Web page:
"I left [the NPA] very reluctantly," recalls Cronje. "But outside, I was living a very comfortable life and thought, who needs this kind of stress and trouble? I think what persuaded me is, I sat the NDPP down and said, ok I need to wrap up the support that I've been giving you in the past two months. And I realised I won't be involved anymore, I won't be able to be in there and make this happen and I thought... I'm in! So if anything, it was the fear that I won't get to do what I now get to do."
It's a quintessential Thuma Mina story. But it wasn't an easy decision for her to make. Her family is settled in Cape Town. Her husband, a scientist and an academic, has a job there and her kids are at school. Also, she loves to climb mountains as her outlet. That and yoga once a week is all she can manage in her busy schedule. She's constantly on the move though, darting around like a mongoose with her glasses perched on her head.
"That has been one of the big stumbling blocks. My family is very settled in Cape Town. I have a holiday in the Cederberg planned and now I have no leave. I'm a workaholic unfortunately, but my family keep me very centred and very real," she says.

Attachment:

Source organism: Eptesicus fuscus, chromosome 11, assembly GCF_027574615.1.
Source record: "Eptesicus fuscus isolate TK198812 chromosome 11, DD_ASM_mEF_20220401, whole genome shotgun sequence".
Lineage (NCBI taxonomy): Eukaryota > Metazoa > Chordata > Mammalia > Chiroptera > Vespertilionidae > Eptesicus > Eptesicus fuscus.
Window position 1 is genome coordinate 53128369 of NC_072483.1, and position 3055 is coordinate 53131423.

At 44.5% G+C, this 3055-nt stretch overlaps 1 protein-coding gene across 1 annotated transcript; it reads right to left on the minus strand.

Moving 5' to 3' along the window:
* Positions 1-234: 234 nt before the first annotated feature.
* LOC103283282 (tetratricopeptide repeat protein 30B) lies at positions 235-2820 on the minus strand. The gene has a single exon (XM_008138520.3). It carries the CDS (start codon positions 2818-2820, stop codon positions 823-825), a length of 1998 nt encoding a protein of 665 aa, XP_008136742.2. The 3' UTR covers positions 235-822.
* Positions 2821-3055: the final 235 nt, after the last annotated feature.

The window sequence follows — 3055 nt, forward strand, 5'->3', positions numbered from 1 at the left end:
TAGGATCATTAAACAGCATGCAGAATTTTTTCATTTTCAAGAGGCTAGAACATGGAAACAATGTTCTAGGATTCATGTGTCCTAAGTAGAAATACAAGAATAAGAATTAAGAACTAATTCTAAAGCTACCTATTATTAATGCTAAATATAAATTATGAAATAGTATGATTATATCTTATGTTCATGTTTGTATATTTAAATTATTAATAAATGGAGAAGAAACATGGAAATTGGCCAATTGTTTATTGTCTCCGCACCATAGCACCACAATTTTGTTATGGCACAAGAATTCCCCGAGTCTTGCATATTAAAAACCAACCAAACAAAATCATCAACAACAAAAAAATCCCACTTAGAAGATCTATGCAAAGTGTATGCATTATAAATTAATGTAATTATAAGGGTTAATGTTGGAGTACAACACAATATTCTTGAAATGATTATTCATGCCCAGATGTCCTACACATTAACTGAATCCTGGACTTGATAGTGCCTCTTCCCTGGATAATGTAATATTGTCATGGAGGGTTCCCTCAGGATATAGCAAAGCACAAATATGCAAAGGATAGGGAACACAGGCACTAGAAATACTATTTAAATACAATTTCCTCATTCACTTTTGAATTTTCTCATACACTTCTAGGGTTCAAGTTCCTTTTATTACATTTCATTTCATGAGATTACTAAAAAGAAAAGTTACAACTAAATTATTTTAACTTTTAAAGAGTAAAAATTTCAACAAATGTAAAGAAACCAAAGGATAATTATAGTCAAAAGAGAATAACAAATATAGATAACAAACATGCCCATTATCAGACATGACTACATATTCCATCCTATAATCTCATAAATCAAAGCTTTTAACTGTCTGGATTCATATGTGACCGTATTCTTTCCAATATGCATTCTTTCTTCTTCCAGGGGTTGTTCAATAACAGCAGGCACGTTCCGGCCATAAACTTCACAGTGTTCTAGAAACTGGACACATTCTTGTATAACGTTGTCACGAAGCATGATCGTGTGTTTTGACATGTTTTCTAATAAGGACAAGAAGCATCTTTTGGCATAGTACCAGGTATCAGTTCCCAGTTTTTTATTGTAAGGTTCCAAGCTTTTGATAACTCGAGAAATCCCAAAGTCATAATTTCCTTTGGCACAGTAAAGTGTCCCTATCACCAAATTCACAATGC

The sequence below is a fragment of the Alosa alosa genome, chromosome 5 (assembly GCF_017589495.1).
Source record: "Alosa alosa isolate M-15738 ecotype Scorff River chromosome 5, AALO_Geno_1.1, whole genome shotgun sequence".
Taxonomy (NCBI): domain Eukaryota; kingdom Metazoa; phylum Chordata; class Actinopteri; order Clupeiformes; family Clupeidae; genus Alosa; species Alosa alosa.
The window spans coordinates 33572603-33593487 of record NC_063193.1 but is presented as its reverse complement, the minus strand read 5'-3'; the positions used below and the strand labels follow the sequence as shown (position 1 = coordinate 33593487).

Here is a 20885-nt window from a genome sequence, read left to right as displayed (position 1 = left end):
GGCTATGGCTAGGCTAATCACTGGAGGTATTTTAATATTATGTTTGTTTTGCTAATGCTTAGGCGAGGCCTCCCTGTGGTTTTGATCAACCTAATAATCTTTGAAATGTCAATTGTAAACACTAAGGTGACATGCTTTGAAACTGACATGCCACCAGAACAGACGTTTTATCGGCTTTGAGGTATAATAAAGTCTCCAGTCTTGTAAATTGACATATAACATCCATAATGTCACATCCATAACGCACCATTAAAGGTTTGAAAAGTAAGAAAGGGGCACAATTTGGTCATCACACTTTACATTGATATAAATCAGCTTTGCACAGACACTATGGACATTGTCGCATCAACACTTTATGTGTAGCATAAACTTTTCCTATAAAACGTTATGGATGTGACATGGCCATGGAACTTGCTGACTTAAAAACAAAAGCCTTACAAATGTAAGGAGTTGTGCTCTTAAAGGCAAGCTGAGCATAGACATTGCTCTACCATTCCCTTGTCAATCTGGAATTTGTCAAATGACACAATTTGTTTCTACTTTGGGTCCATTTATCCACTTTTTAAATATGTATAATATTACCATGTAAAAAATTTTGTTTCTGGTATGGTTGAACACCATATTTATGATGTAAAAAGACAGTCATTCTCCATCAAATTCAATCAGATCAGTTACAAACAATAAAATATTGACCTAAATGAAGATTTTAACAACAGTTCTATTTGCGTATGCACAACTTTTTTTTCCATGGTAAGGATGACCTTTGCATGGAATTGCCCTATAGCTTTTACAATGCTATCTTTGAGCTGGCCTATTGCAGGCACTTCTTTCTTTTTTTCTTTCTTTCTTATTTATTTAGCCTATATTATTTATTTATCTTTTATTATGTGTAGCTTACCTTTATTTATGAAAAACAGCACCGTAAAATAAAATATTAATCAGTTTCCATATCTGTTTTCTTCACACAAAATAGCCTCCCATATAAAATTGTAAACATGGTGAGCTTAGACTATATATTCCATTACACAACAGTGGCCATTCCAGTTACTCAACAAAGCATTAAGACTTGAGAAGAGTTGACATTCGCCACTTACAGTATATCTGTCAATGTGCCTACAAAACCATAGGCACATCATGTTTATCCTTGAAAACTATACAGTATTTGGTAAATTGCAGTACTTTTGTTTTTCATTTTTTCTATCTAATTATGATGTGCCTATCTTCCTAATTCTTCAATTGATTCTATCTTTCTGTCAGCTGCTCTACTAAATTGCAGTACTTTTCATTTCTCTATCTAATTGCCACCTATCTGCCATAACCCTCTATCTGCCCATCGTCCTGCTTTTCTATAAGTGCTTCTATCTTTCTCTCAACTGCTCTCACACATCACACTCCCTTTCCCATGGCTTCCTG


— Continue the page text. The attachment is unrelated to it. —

While the activities of the week have been unsettling, she is buoyed by the support and read to get to work.
"I am very energised, I can get going. The last week was a bit overwhelming, I'm not used to this. I was very distracted by my phone and messages coming in and people I didn't know I knew and people I haven't seen in years, very enthusiastic and excited, that was overwhelming. But the minute I start talking about the work it's hugely exciting. There's so much you can do, you just need to get started. It's so exciting to roll up your sleeves and get in there and people respond, they get excited, they're very sceptical in the beginning and the roll their eyes but you keep at it and they see no, it's not just window dressing."
In a closing line at the end of her formal speech to the media on Friday, Cronje quipped that she is not a superhero with a cape hidden away. "I am enthusiastic, keen and committed, and I am thrilled to be back, fighting the good fight. I am equally clear that there is no magic wand, and that we are no super heroes. It's up to all of us to do our bit,' she told the country."
While she claims to have no magic wand, the irony of that comment is not lost on us. Like her namesake in the Harry Potter series, however you may pronounce it, Hermione Cronje is going to have to use every one of her repertoire of spells to magically bring down the country's elite and make the villains of the dark arts pay for their evil.